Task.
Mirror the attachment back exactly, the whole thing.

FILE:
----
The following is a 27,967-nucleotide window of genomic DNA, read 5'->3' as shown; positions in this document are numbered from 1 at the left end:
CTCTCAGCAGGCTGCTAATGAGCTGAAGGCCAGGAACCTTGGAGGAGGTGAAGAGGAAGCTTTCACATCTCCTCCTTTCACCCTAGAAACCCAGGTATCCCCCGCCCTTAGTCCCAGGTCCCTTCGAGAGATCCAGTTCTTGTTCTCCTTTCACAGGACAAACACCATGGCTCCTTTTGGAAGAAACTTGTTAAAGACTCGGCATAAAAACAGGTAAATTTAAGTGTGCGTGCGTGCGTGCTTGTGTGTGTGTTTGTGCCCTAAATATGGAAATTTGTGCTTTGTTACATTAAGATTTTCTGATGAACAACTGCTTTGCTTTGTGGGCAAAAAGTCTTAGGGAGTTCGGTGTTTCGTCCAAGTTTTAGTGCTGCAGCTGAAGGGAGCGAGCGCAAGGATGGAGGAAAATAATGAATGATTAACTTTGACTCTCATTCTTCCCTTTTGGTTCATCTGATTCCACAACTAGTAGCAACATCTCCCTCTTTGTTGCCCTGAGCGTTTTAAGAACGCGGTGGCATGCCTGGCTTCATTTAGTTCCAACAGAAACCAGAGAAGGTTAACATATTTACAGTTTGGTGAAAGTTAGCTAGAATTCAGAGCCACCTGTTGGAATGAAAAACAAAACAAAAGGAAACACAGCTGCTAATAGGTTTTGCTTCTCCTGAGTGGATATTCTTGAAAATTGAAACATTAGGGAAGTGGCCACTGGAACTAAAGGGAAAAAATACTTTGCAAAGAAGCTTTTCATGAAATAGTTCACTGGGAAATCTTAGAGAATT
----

The following is a 27,967-nucleotide window of genomic DNA, read 5'->3' as shown; positions in this document are numbered from 1 at the left end:
CTCTCAGCAGGCTGCTAATGAGCTGAAGGCCAGGAACCTTGGAGGAGGTGAAGAGGAAGCTTTCACATCTCCTCCTTTCACCCTAGAAACCCAGGTATCCCCCGCCCTTAGTCCCAGGTCCCTTCGAGAGATCCAGTTCTTGTTCTCCTTTCACAGGACAAACACCATGGCTCCTTTTGGAAGAAACTTGTTAAAGACTCGGCATAAAAACAGGTAAATTTAAGTGTGCGTGCGTGCGTGCTTGTGTGTGTGTTTGTGCCCTAAATATGGAAATTTGTGCTTTGTTACATTAAGATTTTCTGATGAACAACTGCTTTGCTTTGTGGGCAAAAAGTCTTAGGGAGTTCGGTGTTTCGTCCAAGTTTTAGTGCTGCAGCTGAAGGGAGCGAGCGCAAGGATGGAGGAAAATAATGAATGATTAACTTTGACTCTCATTCTTCCCTTTTGGTTCATCTGATTCCACAACTAGTAGCAACATCTCCCTCTTTGTTGCCCTGAGCGTTTTAAGAACGCGGTGGCATGCCTGGCTTCATTTAGTTCCAACAGAAACCAGAGAAGGTTAACATATTTACAGTTTGGTGAAAGTTAGCTAGAATTCAGAGCCACCTGTTGGAATGAAAAACAAAACAAAAGGAAACACAGCTGCTAATAGGTTTTGCTTCTCCTGAGTGGATATTCTTGAAAATTGAAACATTAGGGAAGTGGCCACTGGAACTAAAGGGAAAAAATACTTTGCAAAGAAGCTTTTCATGAAATAGTTCACTGGGAAATCTTAGAGAATT